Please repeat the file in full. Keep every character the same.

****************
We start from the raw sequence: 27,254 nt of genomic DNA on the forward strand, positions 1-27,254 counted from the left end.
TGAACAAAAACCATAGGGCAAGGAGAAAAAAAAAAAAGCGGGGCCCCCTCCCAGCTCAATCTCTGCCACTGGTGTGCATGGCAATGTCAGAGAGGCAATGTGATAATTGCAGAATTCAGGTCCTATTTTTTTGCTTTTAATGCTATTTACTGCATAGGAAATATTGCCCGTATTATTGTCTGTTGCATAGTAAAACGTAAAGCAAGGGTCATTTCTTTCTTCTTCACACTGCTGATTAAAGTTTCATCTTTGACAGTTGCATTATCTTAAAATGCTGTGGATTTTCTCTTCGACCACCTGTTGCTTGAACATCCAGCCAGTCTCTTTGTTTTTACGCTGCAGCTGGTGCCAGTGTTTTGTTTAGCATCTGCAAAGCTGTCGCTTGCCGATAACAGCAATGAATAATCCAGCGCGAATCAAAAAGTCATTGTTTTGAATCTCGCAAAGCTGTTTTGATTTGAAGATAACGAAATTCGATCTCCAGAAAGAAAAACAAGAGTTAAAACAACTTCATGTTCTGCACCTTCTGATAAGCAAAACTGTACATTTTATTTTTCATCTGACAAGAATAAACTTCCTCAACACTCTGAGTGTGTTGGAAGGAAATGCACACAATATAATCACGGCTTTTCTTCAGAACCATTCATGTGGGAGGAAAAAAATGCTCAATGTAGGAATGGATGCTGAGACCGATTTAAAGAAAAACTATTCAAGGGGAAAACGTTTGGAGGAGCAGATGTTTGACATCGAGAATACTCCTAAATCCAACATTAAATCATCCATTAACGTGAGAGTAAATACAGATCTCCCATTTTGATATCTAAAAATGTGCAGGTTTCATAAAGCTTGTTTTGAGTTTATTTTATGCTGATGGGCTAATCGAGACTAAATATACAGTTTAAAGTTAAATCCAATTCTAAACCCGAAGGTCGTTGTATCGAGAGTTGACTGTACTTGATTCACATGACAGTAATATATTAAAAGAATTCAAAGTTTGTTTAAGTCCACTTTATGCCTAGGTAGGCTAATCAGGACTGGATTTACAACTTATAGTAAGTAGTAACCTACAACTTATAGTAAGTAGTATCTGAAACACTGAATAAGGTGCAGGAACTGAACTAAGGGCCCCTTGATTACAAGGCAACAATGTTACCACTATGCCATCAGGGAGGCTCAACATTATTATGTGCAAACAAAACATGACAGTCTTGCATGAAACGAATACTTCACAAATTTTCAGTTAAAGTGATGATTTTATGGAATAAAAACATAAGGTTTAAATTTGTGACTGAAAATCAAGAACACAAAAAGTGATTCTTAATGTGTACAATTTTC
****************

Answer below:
We start from the raw sequence: 27,254 nt of genomic DNA on the forward strand, positions 1-27,254 counted from the left end.
TGAACAAAAACCATAGGGCAAGGAGAAAAAAAAAAAAGCGGGGCCCCCTCCCAGCTCAATCTCTGCCACTGGTGTGCATGGCAATGTCAGAGAGGCAATGTGATAATTGCAGAATTCAGGTCCTATTTTTTTGCTTTTAATGCTATTTACTGCATAGGAAATATTGCCCGTATTATTGTCTGTTGCATAGTAAAACGTAAAGCAAGGGTCATTTCTTTCTTCTTCACACTGCTGATTAAAGTTTCATCTTTGACAGTTGCATTATCTTAAAATGCTGTGGATTTTCTCTTCGACCACCTGTTGCTTGAACATCCAGCCAGTCTCTTTGTTTTTACGCTGCAGCTGGTGCCAGTGTTTTGTTTAGCATCTGCAAAGCTGTCGCTTGCCGATAACAGCAATGAATAATCCAGCGCGAATCAAAAAGTCATTGTTTTGAATCTCGCAAAGCTGTTTTGATTTGAAGATAACGAAATTCGATCTCCAGAAAGAAAAACAAGAGTTAAAACAACTTCATGTTCTGCACCTTCTGATAAGCAAAACTGTACATTTTATTTTTCATCTGACAAGAATAAACTTCCTCAACACTCTGAGTGTGTTGGAAGGAAATGCACACAATATAATCACGGCTTTTCTTCAGAACCATTCATGTGGGAGGAAAAAAATGCTCAATGTAGGAATGGATGCTGAGACCGATTTAAAGAAAAACTATTCAAGGGGAAAACGTTTGGAGGAGCAGATGTTTGACATCGAGAATACTCCTAAATCCAACATTAAATCATCCATTAACGTGAGAGTAAATACAGATCTCCCATTTTGATATCTAAAAATGTGCAGGTTTCATAAAGCTTGTTTTGAGTTTATTTTATGCTGATGGGCTAATCGAGACTAAATATACAGTTTAAAGTTAAATCCAATTCTAAACCCGAAGGTCGTTGTATCGAGAGTTGACTGTACTTGATTCACATGACAGTAATATATTAAAAGAATTCAAAGTTTGTTTAAGTCCACTTTATGCCTAGGTAGGCTAATCAGGACTGGATTTACAACTTATAGTAAGTAGTAACCTACAACTTATAGTAAGTAGTATCTGAAACACTGAATAAGGTGCAGGAACTGAACTAAGGGCCCCTTGATTACAAGGCAACAATGTTACCACTATGCCATCAGGGAGGCTCAACATTATTATGTGCAAACAAAACATGACAGTCTTGCATGAAACGAATACTTCACAAATTTTCAGTTAAAGTGATGATTTTATGGAATAAAAACATAAGGTTTAAATTTGTGACTGAAAATCAAGAACACAAAAAGTGATTCTTAATGTGTACAATTTTC